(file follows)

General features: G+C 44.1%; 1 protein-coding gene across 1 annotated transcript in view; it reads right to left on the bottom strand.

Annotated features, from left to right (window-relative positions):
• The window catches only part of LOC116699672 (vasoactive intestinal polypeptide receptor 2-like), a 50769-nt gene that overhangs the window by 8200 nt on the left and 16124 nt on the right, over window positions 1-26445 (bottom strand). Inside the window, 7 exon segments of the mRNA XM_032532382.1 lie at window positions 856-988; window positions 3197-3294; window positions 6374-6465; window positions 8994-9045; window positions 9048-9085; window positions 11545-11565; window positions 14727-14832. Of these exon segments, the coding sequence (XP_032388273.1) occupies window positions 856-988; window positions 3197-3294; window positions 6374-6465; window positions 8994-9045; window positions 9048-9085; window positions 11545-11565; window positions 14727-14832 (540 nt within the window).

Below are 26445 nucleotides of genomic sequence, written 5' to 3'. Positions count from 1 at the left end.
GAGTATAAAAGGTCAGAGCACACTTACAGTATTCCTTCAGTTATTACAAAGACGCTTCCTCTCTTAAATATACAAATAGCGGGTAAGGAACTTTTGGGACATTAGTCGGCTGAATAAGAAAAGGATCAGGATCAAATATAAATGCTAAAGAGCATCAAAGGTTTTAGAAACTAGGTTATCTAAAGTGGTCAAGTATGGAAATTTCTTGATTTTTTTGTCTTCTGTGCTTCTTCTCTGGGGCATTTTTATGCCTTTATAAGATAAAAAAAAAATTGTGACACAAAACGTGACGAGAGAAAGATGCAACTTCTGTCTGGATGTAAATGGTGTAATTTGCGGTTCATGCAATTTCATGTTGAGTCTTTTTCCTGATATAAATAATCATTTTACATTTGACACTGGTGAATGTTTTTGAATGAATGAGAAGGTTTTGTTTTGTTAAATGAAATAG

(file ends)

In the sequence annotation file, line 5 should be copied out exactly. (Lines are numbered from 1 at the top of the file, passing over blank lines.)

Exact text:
GAGTATAAAAGGTCAGAGCACACTTACAGTATTCCTTCAGTTATTACAAAGACGCTTCCTCTCTTAAATATACAAATAGCGGGTAAGGAACTTTTGGGACATTAGTCGGCTGAATAAGAAAAGGATCAGGATCAAATATAAATGCTAAAGAGCATCAAAGGTTTTAGAAACTAGGTTATCTAAAGTGGTCAAGTATGGAAATTTCTTGATTTTTTTGTCTTCTGTGCTTCTTCTCTGGGGCATTTTTATGCCTTTATAAGATAAAAAAAAAATTGTGACACAAAACGTGACGAGAGAAAGATGCAACTTCTGTCTGGATGTAAATGGTGTAATTTGCGGTTCATGCAATTTCATGTTGAGTCTTTTTCCTGATATAAATAATCATTTTACATTTGACACTGGTGAATGTTTTTGAATGAATGAGAAGGTTTTGTTTTGTTAAATGAAATAG